Pot one: Real Madrid, Barcelona, Leicester City, Bayern Munich, Juventus, Benfica, Paris Saint-Germain, CSKA Moscow

Pot two: Atletico Madrid, Borussia Dortmund, Arsenal, Sevilla, FC Porto, Napoli, Bayer Leverkusen, Manchester City

Renato Sanches
Bayern Munich will hope to go one better than last season with Euro 2016 winner Renato Sanches in toe. Getty Images

Pot three: FC Basel, Tottenham Hotspur, Dynamo Kiev, Lyon, PSV Eindhoven, Sporting Lisbon, Club Brugge, Borussia Monchegladbach

Pot four: Celtic, Monaco, Besiktas, Legia Warsaw, Dinamo Zagreb, Ludogorets Razgrad, FC Copenhagen, FC Rostov.

Who could the five British clubs draw?


Playing in the Champions League group stage for a 20<sup>th consecutive season the Gunners enter the new campaign at arguably their weakest ebb under Arsene Wenger. In the absence of captain Per Mertesacker they could do with a simple route to the knock-out stage and an opportunity to turnaround their woeful record of failing to finish top of their group. There is however an inevitability about a meeting with any one or the five former winners in pot one, or Juventus who nabbed Gonazlo Higuain from their clutches in the summer.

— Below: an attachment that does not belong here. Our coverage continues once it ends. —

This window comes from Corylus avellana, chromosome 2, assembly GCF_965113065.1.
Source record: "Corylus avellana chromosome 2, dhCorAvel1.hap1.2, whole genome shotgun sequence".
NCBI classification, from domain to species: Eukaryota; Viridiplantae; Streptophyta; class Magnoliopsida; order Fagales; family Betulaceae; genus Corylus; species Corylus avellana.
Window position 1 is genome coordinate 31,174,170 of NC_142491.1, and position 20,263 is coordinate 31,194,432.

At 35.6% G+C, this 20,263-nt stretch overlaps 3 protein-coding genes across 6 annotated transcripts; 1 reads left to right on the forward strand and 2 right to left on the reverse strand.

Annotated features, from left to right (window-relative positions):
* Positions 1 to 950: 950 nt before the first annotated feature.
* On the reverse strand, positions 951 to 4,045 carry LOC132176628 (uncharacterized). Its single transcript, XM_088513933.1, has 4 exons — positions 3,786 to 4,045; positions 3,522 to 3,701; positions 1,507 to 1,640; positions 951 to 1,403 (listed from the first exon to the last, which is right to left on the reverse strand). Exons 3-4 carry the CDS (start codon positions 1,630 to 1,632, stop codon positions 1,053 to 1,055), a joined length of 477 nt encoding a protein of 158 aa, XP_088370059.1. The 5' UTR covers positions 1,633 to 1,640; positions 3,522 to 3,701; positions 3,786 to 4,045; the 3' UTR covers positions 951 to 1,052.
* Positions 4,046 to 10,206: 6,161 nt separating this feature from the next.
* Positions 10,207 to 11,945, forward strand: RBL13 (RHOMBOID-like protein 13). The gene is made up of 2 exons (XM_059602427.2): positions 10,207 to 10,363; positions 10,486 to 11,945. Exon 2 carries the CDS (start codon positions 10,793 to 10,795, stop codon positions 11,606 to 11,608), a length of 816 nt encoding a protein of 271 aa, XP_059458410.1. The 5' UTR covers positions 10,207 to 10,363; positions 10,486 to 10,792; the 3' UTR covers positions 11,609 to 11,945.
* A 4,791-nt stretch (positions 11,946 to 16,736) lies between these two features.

Best scenario: CSKA Moscow, Club Brugge, FC Copenhagen

Worst scenario: Barcelona, FC Basel, Celtic

Brendan Rodgers
Rodgers will looking to put his past European failures behind him. Getty Images


Brendan Rodgers will have a second tilt at the Champions League after making a mess of Liverpool's return to the competition two seasons ago. In the knowledge his side's domestic campaign will be tinkered to accommodate their campaign, there are no excuses for the Northern Irishman not to harness the hostility of the Parkhead crowd and challenge for the last 16. Even Cristiano Ronaldo and Gareth Bale would prefer to avoid a trip to Glasgow.

Best scenario: CSKA Moscow, Bayer Leverkusen, Club Brugge

Worst scenario: Real Madrid, Borussia Dortmund, Tottenham Hotspur

Leicester City